As shown in FIG. 7, in order to compensate for the positive initial velocity, the amplitude of the model reference current curve 380 is smaller while scaled with the first gain KsA during the acceleration portion of the model reference seek. During the deceleration portion of the model reference seek, the amplitude of the model reference current curve increases as the second gain KsB is applied to the nominal reference current.

FIG. 8 shows a model reference seek performed when the head has a negative initial velocity as illustrated by vector 306 in FIG. 5, so that the head is moving away from the destination track at the commencement of the model reference seek. Model reference velocity curve 390 has a y-intercept below zero indicating a negative initial velocity. Accordingly, the amplitude of the model reference current curve 392 is larger during the acceleration portion of model reference seek. During the deceleration portion of the seek, the amplitude of the model reference current curve 392 is smaller as the second gain KsB is applied to the nominal reference current. It will be noted that the model reference position curve 394 exhibits a negative direction before the model reference velocity has compensated for the initial negative head velocity.

The present invention, as embodied hereinabove and claimed below, provides several advantages over the prior art. First, the model reference generator produces model reference current (Iref), model reference velocity (Vref) and model reference position (Xref) which compensate for an initial nonzero head velocity. In doing so, the accuracy and reliability of short position controlled seeks is improved in disc drives with elevated TPI. Second, the present invention also provides for self-tuning of the model reference controller, thereby reducing the costs associated with manufacture.

In summary, it will be recognized that the present invention is directed to an apparatus and method for optimizing the model reference current (Iref) employed by a model reference controller during a model reference seek. In a preferred embodiment of the present invention, the model reference controller 214 is part of the servo circuit 140 and comprises an integrator block 310, a gain circuit 312, a gain calculator 314, and a current profile generator 316. The model reference controller 214 generates reference current, velocity and position signals (such as 220, 218 and 216) which compensate for an initial head velocity and are used to position a head 118 during a model reference seek (such as by steps 358-370). A multi-rate observer 200 provides estimates of position (Xest), velocity (Vest), and bias (Best). The output estimates of the observer 200 are compared to the outputs from the model reference controller 214 and a position error signal is determined.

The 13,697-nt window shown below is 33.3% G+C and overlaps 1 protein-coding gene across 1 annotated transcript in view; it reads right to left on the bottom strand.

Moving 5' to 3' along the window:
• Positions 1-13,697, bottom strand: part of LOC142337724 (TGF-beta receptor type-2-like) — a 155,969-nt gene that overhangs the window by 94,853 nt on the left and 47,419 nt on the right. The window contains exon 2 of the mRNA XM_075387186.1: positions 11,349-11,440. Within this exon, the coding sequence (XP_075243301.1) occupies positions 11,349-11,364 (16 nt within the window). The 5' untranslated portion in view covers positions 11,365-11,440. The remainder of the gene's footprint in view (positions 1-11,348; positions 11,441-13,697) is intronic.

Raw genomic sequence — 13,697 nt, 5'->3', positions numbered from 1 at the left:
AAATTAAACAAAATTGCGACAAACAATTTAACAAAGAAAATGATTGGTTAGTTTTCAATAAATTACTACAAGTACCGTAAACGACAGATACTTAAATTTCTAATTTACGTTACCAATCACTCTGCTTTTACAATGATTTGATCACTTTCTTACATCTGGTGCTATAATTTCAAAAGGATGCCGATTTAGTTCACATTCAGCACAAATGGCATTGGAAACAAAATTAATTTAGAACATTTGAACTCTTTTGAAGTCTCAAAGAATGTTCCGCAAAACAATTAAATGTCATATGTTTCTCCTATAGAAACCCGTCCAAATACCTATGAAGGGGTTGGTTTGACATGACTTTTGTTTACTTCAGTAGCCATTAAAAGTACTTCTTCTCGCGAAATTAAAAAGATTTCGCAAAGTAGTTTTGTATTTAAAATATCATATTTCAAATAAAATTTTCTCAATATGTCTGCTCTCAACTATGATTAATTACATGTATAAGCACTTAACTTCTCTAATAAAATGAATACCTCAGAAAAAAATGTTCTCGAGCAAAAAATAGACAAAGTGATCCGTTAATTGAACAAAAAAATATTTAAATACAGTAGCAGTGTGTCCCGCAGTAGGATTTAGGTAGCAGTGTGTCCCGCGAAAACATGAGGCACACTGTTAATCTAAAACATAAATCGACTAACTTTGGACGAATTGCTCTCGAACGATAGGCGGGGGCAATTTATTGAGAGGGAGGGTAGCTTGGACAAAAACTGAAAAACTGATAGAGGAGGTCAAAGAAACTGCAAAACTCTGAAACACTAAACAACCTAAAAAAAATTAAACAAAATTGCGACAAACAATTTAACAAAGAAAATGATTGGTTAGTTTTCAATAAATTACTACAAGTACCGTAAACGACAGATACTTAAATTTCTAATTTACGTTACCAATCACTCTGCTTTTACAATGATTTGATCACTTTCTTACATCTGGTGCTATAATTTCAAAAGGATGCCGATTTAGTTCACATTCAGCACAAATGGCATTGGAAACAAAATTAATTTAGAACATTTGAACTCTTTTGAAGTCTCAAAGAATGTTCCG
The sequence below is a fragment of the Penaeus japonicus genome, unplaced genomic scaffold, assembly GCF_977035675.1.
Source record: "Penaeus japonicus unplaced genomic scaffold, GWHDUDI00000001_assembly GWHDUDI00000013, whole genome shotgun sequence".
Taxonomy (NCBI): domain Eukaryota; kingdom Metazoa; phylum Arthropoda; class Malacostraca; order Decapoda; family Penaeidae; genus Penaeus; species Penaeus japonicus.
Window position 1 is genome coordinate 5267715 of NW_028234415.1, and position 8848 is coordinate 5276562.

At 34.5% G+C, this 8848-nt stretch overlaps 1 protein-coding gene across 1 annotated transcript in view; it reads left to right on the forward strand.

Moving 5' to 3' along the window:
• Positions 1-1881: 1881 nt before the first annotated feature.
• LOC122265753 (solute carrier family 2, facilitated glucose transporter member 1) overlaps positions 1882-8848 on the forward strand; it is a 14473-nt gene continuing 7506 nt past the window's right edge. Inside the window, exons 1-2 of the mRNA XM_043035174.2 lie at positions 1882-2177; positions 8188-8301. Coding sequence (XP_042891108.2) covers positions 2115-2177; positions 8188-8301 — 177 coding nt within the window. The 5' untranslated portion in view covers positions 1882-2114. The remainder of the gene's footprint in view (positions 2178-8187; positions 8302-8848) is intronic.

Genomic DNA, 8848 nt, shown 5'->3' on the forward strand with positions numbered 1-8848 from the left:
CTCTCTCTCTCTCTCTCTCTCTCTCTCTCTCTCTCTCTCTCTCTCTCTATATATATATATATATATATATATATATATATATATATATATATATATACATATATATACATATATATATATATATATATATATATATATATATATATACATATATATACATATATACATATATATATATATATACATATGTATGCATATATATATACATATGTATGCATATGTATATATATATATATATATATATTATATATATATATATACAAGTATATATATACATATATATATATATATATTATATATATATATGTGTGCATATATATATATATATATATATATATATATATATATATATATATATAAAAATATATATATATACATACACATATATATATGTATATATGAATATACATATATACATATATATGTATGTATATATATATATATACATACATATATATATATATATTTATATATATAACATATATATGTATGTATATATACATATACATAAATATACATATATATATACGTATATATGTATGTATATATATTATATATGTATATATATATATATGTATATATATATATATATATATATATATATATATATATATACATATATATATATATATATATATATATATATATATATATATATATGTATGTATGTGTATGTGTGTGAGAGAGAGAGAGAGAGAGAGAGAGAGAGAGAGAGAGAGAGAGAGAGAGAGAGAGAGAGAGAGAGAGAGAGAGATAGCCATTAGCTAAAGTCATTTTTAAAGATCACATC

It will be clear that the present invention is well adapted to attain the ends and advantages mentioned as well as those inherent therein. While presently preferred embodiments have been described for purposes of this disclosure, numerous changes may be made which will readily suggest themselves to those skilled in the art and which are encompassed in the spirit of the invention disclosed and as defined in the appended claims.

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Referenced by
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Classifications
U.S. Classification360/78.06, G9B/5.192, 360/78.07
International ClassificationG11B21/08, G11B5/55
Cooperative ClassificationG11B21/083, G11B5/5547
European ClassificationG11B21/08A1, G11B5/55D1D2